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  • Writer's pictureTim Hemingway

Living and Moving in Him

My mum and dad had certain bible verses that they thought were foundational for our lives and so they got repeated a lot when I was young. This morning I want to talk about one of those verses. It goes like this: ‘In God, we live and move and have our being’.

The reason, I think, they thought this was a foundational verse was because it is a reminder to us that we are creatures and not the creator. It’s a reminder that we are made and not the makers. That we are dependant and not independent. That are reliant and not reliable.

I think my mum and dad wanted us to know from the beginning, that we could never be masters of our own destinies. That what awaited us in our lives was planned already, and would be orchestrated and effected by God – whether we believed in him or not.

One of the other foundational verses that they quoted often was, ‘All the days ordained for me were written in His book before one of them came to be’. The two texts go hand in hand. They are telling us that, when we woke up this morning with breath in our lungs, it was because God kept our hearts pumping in the night. We weren’t conscious, but he was, and he cared for our welfare. They are telling us that our lives, whether we like it or not, are totally wrapped up with God’s good pleasure.

Every detail of our lives relies on his design. But that is not what living in this world tells us is true.

The view we see in the media, hear in the songs we listen to, observe in the politics of our day is much more mechanised than that. The world view is fatalism. It’s the view that says that we all have free will and can choose to please ourselves however we wish. It says you can be whatever you want to be. That ultimately, we are masters of our own destinies. It encourages us all to play the odds with healthy living, sound investments and hard work. In vain it tries to comfort the bereaved with empty platitudes that have no meaning, because beyond this life there is no hope.

It says peace, peace, when there is no peace.

In Acts 17, the Apostle Paul had arrived in Athens and was waiting for his friends. And whilst he was there, he took a tour of the city and saw that it was full of idols. Every conceivable deity seemed to have an altar, and just to play the odds, there was even an altar to the ‘unknown God’.

Back then the ‘unknown God’ was the real God. The God who really was the maker of heaven and earth. And now, the ‘unknown God’ is the real God too. All the others were and are false.

So, what is the ‘unknown God’ like? Well, Paul describes him as the God who made the world and everything in it. He’s the Lord of both heaven and earth. All the universe is under his rule (Isa 42:5). He’s not a needy God who relies on people to do his bidding. He is completely self-sufficient. He’s totally satisfied in himself. He doesn’t need temples built by human hands because the earth is his and everything in it (Psa 24:1). He’s not deficient, in any way (Psa 50:10).

He’s totally fulfilled. Completely happy (Psa 16:11). He lacks nothing. He depends on no-one.

All the creatures of the earth get their food from him (Psa 104:27). When he removes their breath, they lie in the dust and are remembered no more (Psa 104:29). He made all the nations from one man, Adam. They fill the earth at his command – though they don’t know it. He knows the end from the beginning (Isa 46:10). He appoints the times of all people in history and sets the extent of all their lives. Kingdoms rise and fall, according to his decree (Psa 46:6). He is altogether not like us (Psa 50:21). Paul was telling the Athenians, this is the ‘unknown God’. And, he’s telling us that if we don’t know who God is, then this is what he is like.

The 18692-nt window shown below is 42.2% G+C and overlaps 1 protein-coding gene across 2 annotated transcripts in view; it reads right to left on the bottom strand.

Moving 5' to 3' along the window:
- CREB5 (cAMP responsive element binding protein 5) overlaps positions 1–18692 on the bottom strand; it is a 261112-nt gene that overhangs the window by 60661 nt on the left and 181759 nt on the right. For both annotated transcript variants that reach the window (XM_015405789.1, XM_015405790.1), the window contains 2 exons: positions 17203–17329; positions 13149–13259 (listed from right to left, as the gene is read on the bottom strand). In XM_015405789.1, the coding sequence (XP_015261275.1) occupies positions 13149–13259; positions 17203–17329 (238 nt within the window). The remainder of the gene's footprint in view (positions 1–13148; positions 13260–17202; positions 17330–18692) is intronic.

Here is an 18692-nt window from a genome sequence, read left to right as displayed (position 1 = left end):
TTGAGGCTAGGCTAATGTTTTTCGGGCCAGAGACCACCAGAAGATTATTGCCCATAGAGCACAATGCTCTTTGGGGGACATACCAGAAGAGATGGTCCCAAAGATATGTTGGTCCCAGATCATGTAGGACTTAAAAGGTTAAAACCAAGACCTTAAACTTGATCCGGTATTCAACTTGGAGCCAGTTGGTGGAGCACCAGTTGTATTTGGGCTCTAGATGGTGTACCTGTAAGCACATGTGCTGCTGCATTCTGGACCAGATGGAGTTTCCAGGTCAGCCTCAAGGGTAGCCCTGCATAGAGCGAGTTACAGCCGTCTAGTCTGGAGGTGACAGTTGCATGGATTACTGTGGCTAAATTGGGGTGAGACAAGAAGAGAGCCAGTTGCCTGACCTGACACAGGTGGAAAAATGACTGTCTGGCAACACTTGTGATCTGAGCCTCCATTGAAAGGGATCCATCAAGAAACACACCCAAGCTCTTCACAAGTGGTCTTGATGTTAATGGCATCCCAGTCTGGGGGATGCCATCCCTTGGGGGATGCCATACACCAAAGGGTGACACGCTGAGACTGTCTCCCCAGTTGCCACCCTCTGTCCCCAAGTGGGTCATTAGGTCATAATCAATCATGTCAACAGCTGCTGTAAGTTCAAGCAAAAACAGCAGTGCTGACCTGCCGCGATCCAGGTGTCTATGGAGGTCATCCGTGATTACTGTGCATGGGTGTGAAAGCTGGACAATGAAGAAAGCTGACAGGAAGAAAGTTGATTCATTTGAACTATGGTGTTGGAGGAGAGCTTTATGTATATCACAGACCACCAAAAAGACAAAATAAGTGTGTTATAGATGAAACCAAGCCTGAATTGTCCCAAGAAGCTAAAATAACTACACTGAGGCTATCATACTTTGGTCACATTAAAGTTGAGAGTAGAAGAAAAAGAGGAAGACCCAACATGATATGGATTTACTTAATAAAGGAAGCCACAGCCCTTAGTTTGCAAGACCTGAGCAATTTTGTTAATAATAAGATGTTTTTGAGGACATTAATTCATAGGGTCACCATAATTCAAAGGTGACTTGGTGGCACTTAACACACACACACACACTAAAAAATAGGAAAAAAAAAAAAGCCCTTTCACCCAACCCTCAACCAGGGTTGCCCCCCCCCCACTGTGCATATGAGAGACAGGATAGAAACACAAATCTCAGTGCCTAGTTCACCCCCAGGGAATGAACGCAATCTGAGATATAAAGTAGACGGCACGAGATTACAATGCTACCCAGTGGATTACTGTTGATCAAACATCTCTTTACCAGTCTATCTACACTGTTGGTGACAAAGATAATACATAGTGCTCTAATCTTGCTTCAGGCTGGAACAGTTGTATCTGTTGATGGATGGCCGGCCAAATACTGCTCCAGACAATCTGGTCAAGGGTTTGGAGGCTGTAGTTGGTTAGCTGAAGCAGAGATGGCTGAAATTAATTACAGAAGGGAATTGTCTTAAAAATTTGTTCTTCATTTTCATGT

Knowing what God is like; knowing his difference from us and separateness isn’t the whole story, but it is the most important starting point of the story.

A bit like my parents, when we were children, Paul wants us to know where we stand in the grand scheme of things. He wants us to know how dependant we are on the living God. How, if we live, we live in him. If we move, we move in him. If we are living beings, it’s because of him.

The conclusion of these truths is obvious. He owes us nothing. We are in no position of equality to be able to say to him ‘you should do this for me or that for me’. We’re in no position to say ‘we deserve better than what we got’. Who has ever given to God that God should repay them (Rom 11:35)?

If it’s his pleasure, we will or we won’t take our next breath. So, if we have it, we owe to him. That means, all the most normal, mundane things of life are transformed from mere mechanical operations to the sovereign decrees of a personal God.

Therefore, he deserves acknowledgement and thanks for every single morsel we have to eat, the air we breathe, the beats our hearts make, every bird song, every flourishing leaf, every cloud that floats across the brilliant blue sky and ten million other things that happen every single hour of our lives. All of life is a gift to us from him.

In fact, this notion of God’s Godness is so important that, if we fail to get God in his rightful place, we’ll absolutely fail to see how undeserving we truly are, of anything good from him. And the implication of that is, that the rest of what Paul says to the Athenians, will have no significance to us at all. Here’s why.

The Apostle doesn’t only emphasise God’s sovereignty and his majesty and his omnipotence, but he expertly weaves into his discourse the personal closeness of the God in whom we live and move and have our being.

If we are able to align our thoughts of God with the God that Paul endorses in Acts 17 then we’ll be simply awed by the way in which he is willing to become personal to us. What Paul reveals to us, is that whilst you might think of God as an all-powerful king sitting on his throne, far removed from his subjects; whilst you might think of him as unapproachable and surrounded by important people, but not by common folk; the God who made the nations and marked out their boundaries has actually condescended to presence himself in the midst of his subjects! Verse 27 says, ‘he is not far from any one of us’.